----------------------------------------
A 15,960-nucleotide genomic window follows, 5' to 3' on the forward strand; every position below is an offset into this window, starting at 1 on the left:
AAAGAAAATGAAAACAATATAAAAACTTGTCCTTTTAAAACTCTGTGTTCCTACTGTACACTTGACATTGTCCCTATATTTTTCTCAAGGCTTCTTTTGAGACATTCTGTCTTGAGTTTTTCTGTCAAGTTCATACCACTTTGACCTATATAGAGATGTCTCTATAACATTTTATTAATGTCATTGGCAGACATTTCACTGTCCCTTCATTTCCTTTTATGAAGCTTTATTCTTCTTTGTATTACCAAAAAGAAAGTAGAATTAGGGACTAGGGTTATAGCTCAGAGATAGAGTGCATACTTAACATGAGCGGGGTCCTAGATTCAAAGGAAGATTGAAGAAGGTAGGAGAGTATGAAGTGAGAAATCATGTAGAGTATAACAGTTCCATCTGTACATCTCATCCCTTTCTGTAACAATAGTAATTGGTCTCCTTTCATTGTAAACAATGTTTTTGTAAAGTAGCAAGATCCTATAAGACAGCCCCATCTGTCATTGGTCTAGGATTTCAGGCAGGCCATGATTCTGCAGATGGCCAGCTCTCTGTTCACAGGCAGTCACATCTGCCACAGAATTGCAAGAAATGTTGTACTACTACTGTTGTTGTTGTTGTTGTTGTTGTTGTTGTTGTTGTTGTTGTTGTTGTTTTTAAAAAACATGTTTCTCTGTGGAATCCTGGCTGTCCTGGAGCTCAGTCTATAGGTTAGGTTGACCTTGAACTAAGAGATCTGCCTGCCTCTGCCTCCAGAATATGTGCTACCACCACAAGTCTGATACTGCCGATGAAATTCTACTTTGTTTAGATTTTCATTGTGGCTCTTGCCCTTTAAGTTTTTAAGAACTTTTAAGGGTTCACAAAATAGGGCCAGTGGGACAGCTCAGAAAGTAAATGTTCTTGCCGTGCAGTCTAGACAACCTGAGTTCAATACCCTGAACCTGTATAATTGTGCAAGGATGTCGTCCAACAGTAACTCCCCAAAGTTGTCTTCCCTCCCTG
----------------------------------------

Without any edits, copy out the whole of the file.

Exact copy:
A 15,960-nucleotide genomic window follows, 5' to 3' on the forward strand; every position below is an offset into this window, starting at 1 on the left:
AAAGAAAATGAAAACAATATAAAAACTTGTCCTTTTAAAACTCTGTGTTCCTACTGTACACTTGACATTGTCCCTATATTTTTCTCAAGGCTTCTTTTGAGACATTCTGTCTTGAGTTTTTCTGTCAAGTTCATACCACTTTGACCTATATAGAGATGTCTCTATAACATTTTATTAATGTCATTGGCAGACATTTCACTGTCCCTTCATTTCCTTTTATGAAGCTTTATTCTTCTTTGTATTACCAAAAAGAAAGTAGAATTAGGGACTAGGGTTATAGCTCAGAGATAGAGTGCATACTTAACATGAGCGGGGTCCTAGATTCAAAGGAAGATTGAAGAAGGTAGGAGAGTATGAAGTGAGAAATCATGTAGAGTATAACAGTTCCATCTGTACATCTCATCCCTTTCTGTAACAATAGTAATTGGTCTCCTTTCATTGTAAACAATGTTTTTGTAAAGTAGCAAGATCCTATAAGACAGCCCCATCTGTCATTGGTCTAGGATTTCAGGCAGGCCATGATTCTGCAGATGGCCAGCTCTCTGTTCACAGGCAGTCACATCTGCCACAGAATTGCAAGAAATGTTGTACTACTACTGTTGTTGTTGTTGTTGTTGTTGTTGTTGTTGTTGTTGTTGTTGTTGTTTTTAAAAAACATGTTTCTCTGTGGAATCCTGGCTGTCCTGGAGCTCAGTCTATAGGTTAGGTTGACCTTGAACTAAGAGATCTGCCTGCCTCTGCCTCCAGAATATGTGCTACCACCACAAGTCTGATACTGCCGATGAAATTCTACTTTGTTTAGATTTTCATTGTGGCTCTTGCCCTTTAAGTTTTTAAGAACTTTTAAGGGTTCACAAAATAGGGCCAGTGGGACAGCTCAGAAAGTAAATGTTCTTGCCGTGCAGTCTAGACAACCTGAGTTCAATACCCTGAACCTGTATAATTGTGCAAGGATGTCGTCCAACAGTAACTCCCCAAAGTTGTCTTCCCTCCCTG